Danger Is Back

Many months ago the police finally cleaned out the criminals.  They cleaned out drugs, prostitution, and guns.  This was all right next to our home at the end of the lane.  One of the criminals, wanted for murder, is still on the run, though he has made brief appearances.  His son, whose family is here, is apparently out on bail.  He has come around at times, but mostly stayed away.

He is back, in full force.  He has been trying to involve one of our girls, though he has a wife and child, and other children around of course.  He tried to get her to steal money to give him.  He harasses us outside out gate.  It’s been annoying, but now for the last three days he is blaring music throughout the day and long into the night.  He is playing love songs so loud that with our windows closed it still comes in very loud.

Bijoy threatened him when he learned he was going after on of our girls.  That took courage, but I think the music is also revenge.

Two nights ago I went out late and asked him and his mother to turn the music down, which they did eventually.  But it was a Pooja celebration and I thought it would stop the next day.  This is the third night.  Yesterday he almost ran down one of our Board Members who was coming.  I heard that one neighbor had complained.  This criminal is supposed to be under close police supervision but one never knows which side the police are on.  And I guess everyone is afraid of him because I can’t be the only one whose home space has been invaded by sound.

In the past, the local “CLUB” and the police were involved with cleaning them out.  For whatever reason I feel more vulnerable now, maybe because as bad as his father was in some ways, he also kept his son in check at times.  And he is targeting us.

Sound gets to me.  I’m reminded of Penn Station in NYC where they blast music at night so people can’t sleep in the station. I tell myself I may just have to learn to live with it.  I even tried telling myself I might enjoy the music if I let myself.  I have lots of ways of trying to convince myself!  They aren’t working.

I lived with death threats here for years, with riots, with police here when I could get them.  But I thought that was all in the past. In the US, you look for a house in a cul-de-sac because it’s safer for children to play.  But here it’s the opposite.  If you live at the end of the lane, you are vulnerable to everyone along the way to your house.  If they have enough power they can stop the police from coming, which they mostly were able to do.  When I was doing renovations the criminals would stop the contractors and demand money.  

Sometimes it’s not easy, what I’m doing.  But then, that’s why I’m here.  I’m the wall between the girls and precisely that harsh and dangerous world out there.

 

Rape… “too much for the reader to deal with.”

Rehearsing for a performance of dance and song, everyone.

Rehearsing for a performance of dance and song, everyone.

I’m Stuck!  I keep starting posts and deleting them, at least six times over the last few weeks.  Fear stops me.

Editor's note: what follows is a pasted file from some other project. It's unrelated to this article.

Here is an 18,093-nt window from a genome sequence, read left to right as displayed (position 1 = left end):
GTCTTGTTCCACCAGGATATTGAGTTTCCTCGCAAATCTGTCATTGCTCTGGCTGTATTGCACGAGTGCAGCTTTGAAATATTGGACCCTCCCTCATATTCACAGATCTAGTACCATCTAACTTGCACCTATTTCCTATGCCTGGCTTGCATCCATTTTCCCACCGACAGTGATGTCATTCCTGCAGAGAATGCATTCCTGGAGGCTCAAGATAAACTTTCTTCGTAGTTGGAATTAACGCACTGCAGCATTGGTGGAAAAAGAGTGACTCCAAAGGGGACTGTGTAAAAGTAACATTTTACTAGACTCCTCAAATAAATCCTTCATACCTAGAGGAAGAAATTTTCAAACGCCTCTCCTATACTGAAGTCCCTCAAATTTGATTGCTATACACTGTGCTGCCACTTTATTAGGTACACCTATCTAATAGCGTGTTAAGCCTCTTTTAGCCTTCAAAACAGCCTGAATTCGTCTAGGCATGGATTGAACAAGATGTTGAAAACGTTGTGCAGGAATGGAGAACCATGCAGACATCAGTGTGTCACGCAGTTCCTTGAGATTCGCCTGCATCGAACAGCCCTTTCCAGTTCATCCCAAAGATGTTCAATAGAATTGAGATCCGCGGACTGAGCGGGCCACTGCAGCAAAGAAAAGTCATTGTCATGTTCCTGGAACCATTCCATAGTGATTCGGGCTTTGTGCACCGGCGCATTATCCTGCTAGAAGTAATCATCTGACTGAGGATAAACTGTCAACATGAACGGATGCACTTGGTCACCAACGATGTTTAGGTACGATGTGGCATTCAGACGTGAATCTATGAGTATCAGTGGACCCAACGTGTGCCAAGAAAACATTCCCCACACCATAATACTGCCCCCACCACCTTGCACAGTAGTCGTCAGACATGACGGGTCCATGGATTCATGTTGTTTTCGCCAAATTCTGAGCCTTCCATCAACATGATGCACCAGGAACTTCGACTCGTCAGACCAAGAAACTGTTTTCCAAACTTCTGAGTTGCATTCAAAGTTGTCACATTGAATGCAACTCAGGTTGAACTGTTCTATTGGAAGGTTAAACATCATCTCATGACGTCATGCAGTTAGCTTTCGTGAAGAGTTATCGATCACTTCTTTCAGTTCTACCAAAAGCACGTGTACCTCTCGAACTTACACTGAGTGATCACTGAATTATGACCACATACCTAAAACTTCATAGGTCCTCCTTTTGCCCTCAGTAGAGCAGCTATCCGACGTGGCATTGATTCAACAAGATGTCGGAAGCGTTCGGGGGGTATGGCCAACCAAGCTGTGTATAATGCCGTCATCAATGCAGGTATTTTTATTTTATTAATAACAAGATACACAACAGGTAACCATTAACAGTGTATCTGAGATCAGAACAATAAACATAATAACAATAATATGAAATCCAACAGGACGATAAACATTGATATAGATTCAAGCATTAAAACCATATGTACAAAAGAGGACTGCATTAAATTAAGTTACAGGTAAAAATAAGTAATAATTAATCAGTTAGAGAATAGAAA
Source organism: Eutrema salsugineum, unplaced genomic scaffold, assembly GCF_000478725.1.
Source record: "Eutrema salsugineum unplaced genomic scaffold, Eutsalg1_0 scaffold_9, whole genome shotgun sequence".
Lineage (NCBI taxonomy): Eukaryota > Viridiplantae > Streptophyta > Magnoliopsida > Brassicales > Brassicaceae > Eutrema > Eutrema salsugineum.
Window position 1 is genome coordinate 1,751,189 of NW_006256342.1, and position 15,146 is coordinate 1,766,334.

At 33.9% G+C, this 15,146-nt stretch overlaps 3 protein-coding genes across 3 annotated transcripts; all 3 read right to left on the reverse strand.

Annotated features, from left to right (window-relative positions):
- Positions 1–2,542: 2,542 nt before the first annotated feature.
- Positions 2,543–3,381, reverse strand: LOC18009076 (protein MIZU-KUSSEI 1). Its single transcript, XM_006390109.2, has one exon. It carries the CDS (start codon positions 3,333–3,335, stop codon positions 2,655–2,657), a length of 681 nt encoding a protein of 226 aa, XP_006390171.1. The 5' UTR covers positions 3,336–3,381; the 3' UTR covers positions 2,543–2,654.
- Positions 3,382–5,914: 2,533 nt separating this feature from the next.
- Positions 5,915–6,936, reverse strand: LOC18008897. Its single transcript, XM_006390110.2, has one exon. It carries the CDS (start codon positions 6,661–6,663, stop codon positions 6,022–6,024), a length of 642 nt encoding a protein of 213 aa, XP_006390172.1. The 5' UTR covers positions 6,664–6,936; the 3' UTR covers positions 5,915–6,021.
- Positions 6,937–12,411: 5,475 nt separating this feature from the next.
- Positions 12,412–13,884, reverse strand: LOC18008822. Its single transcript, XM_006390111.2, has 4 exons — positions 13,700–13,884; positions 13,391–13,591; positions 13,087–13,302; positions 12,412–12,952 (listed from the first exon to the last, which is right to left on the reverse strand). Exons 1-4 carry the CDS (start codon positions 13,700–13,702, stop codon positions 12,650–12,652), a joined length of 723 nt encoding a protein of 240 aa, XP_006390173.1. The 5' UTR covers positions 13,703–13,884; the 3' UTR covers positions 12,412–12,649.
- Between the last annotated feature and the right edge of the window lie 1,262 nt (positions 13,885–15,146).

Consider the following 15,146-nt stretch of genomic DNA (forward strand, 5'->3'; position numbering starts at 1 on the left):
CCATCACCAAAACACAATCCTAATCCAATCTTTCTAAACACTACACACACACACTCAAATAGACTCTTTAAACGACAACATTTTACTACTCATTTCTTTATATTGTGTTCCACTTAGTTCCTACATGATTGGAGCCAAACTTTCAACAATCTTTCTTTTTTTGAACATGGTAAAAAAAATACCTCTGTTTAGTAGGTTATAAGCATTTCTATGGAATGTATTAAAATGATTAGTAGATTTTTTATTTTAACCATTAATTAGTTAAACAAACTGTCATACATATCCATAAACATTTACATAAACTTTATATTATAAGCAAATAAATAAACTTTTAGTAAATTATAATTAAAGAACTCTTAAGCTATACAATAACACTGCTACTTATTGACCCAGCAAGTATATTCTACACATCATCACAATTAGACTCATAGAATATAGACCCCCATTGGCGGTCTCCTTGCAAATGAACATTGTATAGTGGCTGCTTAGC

The picture I posted is not what I imagined I’d pick.  I was thinking something sad, related to what I haven’t said yet.  The picture is of a singing rehearsal for the Movement, Dance, and Song program we are putting on next month. At Shishur Sevay we have Dance & Movement three times a week, and Singing & Harmonium twice a week.   We have dances now that include everyone.  One dance is a train, with the older girls pushing along the chairs with the girls who cannot walk.  In other dances, we have harnesses that the older girls use to swing the younger ones as they dance.  Most of the time we dance and sing to the songs of Tagore.  I want to get someone to film the small event.  The picture above is reflective of what it is like at Shishur Sevay these days.  We are no longer living crisis to crisis.

So how do we talk about sexual abuse without “spoiling the atmosphere?”  It is so incredibly easy to ignore.  Like others, I was shaken by the gang rape in Delhi, and then the rape, mutilation, and death of the five year old.   Both these events galvanized the country.

But I also started thinking about what happens every day….  I thought about what one of my girls said of her life before Shishur Sevay, “You beg in the day; then the men use you at night; then you beg again in the morning.”  I thought about the sexual abuse in orphanages…. and I thought about our experience with one of the girls sexually abusing another, in fact, abusing the children with disabilities who cannot protest and cannot tell.  I thought about the pacts of silence around abuse, here, there, everywhere.  Shishur Sevay has become Zero Tolerant with regard to abuse.  There has to be a safe place.  The victims have to come first.  Still, you can’t be zero tolerant unless you can find out what is going on.  All the doors in our house have glass panes.  We have CCTV with cameras all over.  Nothing is ever enough.  Evil has its way of seeping through.

I wrote a book, “The Preteen’s First Book About Love, Sex, and AIDS,” published in 1995 by American Psychiatric Press.  I wrote, “The crossing of sexual boundaries between people, whether in word or touch, seems to cause deeper wounds and greater shame than any other kinds of abuse.  The person who commits the crime of sexual abuse seems to pass on the shame and humiliation to the victim.”

What then do we tell the children?  Do we “normalize” abuse as something that may happen, but isn’t their fault?  What are we saying then about our cultures, and I use plural because these problems are universal.  This is not an India problem except that it has attention now, and because I live here with children who have been abused, and may very well be abused in the future as women, women alone, women as wives, women as cognitively or physically impaired.

I looked again at the picture I posted above, and posted it again.  It’s the same picture but having talked about sexual abuse, it’s not quite the same because we are not quite the same when we see behind the wall.

Rehearsal for a Performance of Dance and Movement, and Song

Rehearsal for a Performance of Dance and Movement, and Song, Everyone